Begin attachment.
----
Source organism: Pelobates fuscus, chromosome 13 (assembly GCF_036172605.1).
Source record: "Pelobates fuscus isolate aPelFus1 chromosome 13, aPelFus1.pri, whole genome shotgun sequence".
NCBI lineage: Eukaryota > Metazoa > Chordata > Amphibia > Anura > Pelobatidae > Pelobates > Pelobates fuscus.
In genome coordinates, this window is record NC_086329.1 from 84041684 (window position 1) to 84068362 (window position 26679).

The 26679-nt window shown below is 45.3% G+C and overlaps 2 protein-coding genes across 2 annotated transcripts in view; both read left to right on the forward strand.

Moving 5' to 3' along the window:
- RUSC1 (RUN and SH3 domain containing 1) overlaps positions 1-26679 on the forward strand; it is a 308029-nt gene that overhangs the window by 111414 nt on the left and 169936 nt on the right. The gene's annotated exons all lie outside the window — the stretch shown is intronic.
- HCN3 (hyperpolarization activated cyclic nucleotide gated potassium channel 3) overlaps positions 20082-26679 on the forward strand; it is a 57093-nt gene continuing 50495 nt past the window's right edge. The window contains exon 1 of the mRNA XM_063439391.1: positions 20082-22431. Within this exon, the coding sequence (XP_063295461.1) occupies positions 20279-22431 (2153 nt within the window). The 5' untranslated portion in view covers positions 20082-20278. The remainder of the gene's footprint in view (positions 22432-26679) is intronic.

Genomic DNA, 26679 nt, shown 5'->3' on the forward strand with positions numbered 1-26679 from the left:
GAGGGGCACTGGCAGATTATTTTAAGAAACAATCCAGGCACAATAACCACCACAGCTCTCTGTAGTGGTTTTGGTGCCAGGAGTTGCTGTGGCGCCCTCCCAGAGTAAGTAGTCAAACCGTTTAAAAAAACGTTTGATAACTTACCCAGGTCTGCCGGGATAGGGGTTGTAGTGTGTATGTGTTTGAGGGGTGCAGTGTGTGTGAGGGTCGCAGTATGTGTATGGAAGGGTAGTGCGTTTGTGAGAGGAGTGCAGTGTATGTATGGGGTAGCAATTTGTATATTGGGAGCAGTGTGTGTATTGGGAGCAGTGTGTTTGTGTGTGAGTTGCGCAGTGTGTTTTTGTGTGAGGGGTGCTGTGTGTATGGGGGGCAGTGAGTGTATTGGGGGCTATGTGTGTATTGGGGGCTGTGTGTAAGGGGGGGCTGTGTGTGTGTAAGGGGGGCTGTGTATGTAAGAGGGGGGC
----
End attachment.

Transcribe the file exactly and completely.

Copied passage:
Source organism: Pelobates fuscus, chromosome 13 (assembly GCF_036172605.1).
Source record: "Pelobates fuscus isolate aPelFus1 chromosome 13, aPelFus1.pri, whole genome shotgun sequence".
NCBI lineage: Eukaryota > Metazoa > Chordata > Amphibia > Anura > Pelobatidae > Pelobates > Pelobates fuscus.
In genome coordinates, this window is record NC_086329.1 from 84041684 (window position 1) to 84068362 (window position 26679).

The 26679-nt window shown below is 45.3% G+C and overlaps 2 protein-coding genes across 2 annotated transcripts in view; both read left to right on the forward strand.

Moving 5' to 3' along the window:
- RUSC1 (RUN and SH3 domain containing 1) overlaps positions 1-26679 on the forward strand; it is a 308029-nt gene that overhangs the window by 111414 nt on the left and 169936 nt on the right. The gene's annotated exons all lie outside the window — the stretch shown is intronic.
- HCN3 (hyperpolarization activated cyclic nucleotide gated potassium channel 3) overlaps positions 20082-26679 on the forward strand; it is a 57093-nt gene continuing 50495 nt past the window's right edge. The window contains exon 1 of the mRNA XM_063439391.1: positions 20082-22431. Within this exon, the coding sequence (XP_063295461.1) occupies positions 20279-22431 (2153 nt within the window). The 5' untranslated portion in view covers positions 20082-20278. The remainder of the gene's footprint in view (positions 22432-26679) is intronic.

Genomic DNA, 26679 nt, shown 5'->3' on the forward strand with positions numbered 1-26679 from the left:
GAGGGGCACTGGCAGATTATTTTAAGAAACAATCCAGGCACAATAACCACCACAGCTCTCTGTAGTGGTTTTGGTGCCAGGAGTTGCTGTGGCGCCCTCCCAGAGTAAGTAGTCAAACCGTTTAAAAAAACGTTTGATAACTTACCCAGGTCTGCCGGGATAGGGGTTGTAGTGTGTATGTGTTTGAGGGGTGCAGTGTGTGTGAGGGTCGCAGTATGTGTATGGAAGGGTAGTGCGTTTGTGAGAGGAGTGCAGTGTATGTATGGGGTAGCAATTTGTATATTGGGAGCAGTGTGTGTATTGGGAGCAGTGTGTTTGTGTGTGAGTTGCGCAGTGTGTTTTTGTGTGAGGGGTGCTGTGTGTATGGGGGGCAGTGAGTGTATTGGGGGCTATGTGTGTATTGGGGGCTGTGTGTAAGGGGGGGCTGTGTGTGTGTAAGGGGGGCTGTGTATGTAAGAGGGGGGC